They are a little cheaper than the fully guided tour.
Here are the essential and best skip-the-line electronic entrance tickets to buy online well in advance of your day in Rome.
- Vatican: Museums & Sistine Chapel Entrance Ticket
- Vatican & Sistine Chapel Group Tour with Basilica Entrance
- Vatican Museum, Sistine Chapel & St. Peter’s Basilica: Tour
- Vatican City: Vatican Museum and Sistine Chapel Guided Tour
- Rome: Colosseum Guided Tour with Roman Forum and Palatine Hill
- Rome: Colosseum Tour with Arena Floor, Roman Forum, and Palatine Hill
- Rome: Colosseum, Roman Forum, Palatine Hill Entry Tickets
- Rome: Castel Sant’Angelo with Priority Entrance
How to Get Around Rome Quickly
From shuttle buses, trains, and private transfers, to City Passes and Hop-o Hop-off buses, here’s how to get around quickly so that you can get in and out of the city center and nail your day in Rome itinerary.
- Shuttle Bus Transfer from Rome hotels to or from Fiumicino Airport (very popular and sells out fast).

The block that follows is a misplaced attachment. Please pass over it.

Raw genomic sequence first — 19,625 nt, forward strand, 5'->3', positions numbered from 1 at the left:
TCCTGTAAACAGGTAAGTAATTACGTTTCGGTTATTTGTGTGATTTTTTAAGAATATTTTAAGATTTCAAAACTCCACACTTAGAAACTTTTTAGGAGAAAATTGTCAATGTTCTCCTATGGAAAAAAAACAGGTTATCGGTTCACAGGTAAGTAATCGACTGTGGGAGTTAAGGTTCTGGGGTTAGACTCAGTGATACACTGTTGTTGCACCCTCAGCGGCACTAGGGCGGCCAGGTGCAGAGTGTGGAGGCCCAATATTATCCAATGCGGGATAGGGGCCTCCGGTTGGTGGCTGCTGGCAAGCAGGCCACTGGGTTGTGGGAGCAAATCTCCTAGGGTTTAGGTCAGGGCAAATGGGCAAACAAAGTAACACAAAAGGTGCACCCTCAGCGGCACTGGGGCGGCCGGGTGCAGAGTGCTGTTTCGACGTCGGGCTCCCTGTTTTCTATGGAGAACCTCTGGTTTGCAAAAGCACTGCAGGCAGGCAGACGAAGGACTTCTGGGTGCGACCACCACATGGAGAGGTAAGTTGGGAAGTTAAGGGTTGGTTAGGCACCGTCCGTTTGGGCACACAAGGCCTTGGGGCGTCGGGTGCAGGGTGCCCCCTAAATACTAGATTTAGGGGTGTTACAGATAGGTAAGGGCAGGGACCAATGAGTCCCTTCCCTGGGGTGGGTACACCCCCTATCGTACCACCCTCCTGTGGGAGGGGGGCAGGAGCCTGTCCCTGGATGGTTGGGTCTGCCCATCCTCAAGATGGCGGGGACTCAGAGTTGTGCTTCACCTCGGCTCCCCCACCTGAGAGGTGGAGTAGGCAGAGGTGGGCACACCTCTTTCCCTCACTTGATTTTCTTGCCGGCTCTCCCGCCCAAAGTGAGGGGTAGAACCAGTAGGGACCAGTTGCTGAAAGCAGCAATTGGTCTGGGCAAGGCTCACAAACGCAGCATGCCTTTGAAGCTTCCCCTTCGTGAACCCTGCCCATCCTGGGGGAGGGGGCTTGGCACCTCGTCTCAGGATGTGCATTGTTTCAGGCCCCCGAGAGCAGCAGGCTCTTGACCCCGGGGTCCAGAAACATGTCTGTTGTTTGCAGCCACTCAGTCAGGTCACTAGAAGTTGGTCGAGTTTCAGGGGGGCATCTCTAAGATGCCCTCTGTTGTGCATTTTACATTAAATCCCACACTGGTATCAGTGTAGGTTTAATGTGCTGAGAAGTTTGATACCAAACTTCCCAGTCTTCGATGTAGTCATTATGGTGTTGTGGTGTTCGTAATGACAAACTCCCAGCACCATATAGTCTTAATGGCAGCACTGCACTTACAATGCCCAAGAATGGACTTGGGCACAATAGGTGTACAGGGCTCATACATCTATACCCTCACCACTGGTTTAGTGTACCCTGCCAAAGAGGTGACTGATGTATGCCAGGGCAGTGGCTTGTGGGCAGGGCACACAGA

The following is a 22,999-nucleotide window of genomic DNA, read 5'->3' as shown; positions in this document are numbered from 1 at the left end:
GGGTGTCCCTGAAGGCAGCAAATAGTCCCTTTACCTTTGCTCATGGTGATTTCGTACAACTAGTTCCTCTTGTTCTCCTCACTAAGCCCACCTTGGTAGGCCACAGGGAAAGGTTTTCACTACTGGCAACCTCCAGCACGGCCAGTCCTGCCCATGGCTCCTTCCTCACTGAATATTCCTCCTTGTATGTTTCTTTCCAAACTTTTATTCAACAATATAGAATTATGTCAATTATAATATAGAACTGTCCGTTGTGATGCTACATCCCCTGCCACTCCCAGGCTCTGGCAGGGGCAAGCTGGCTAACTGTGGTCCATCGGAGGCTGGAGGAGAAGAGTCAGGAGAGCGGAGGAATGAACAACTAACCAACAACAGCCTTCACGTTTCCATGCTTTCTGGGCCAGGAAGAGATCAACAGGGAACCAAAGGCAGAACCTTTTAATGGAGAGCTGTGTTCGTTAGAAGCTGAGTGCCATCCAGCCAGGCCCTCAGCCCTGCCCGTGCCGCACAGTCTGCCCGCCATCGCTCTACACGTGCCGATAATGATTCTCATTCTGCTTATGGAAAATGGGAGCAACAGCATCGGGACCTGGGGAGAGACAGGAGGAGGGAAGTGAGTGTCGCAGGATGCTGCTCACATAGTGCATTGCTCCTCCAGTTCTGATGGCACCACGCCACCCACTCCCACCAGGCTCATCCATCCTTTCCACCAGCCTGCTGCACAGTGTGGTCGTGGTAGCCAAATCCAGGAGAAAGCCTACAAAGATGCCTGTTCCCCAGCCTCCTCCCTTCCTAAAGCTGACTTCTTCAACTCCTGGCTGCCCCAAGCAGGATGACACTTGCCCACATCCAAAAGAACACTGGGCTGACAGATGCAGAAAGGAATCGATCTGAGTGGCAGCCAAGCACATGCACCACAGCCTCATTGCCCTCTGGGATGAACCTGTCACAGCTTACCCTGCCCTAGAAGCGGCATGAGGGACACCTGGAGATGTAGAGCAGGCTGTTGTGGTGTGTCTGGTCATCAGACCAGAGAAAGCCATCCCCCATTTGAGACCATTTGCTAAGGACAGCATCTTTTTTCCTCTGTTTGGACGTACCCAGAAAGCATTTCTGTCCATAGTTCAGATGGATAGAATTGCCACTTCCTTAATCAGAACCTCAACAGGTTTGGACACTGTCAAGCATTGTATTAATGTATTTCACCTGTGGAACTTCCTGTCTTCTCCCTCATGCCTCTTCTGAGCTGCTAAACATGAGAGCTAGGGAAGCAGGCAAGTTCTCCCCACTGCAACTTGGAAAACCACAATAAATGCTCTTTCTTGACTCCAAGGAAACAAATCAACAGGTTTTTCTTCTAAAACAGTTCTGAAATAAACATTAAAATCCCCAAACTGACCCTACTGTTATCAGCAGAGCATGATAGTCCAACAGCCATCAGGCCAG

- From Fiumicino Airport: Direct Bus Transfer to Rome Termini
- Leonardo Express Train Ticket from/to Fiumicino Airport
- Rome: City Sightseeing Hop-on Hop-off Bus with Audioguide
- Ciampino or Fiumicino Airport Private Transfer to Rome
- Rome: City Highlights, Vatican Pass and Free Transport
- Roma Pass: 48 or 72-Hour City Card
- Rome: Best of Rome Pass with Public Transport
1. The Colosseum
Start your day in Rome at its most iconic attraction, one that instantly transports anyone visiting Rome back to the days of the Roman Empire.
Explore the Colosseum, both the largest amphitheater ever built in ancient times and the largest amphitheater still standing today.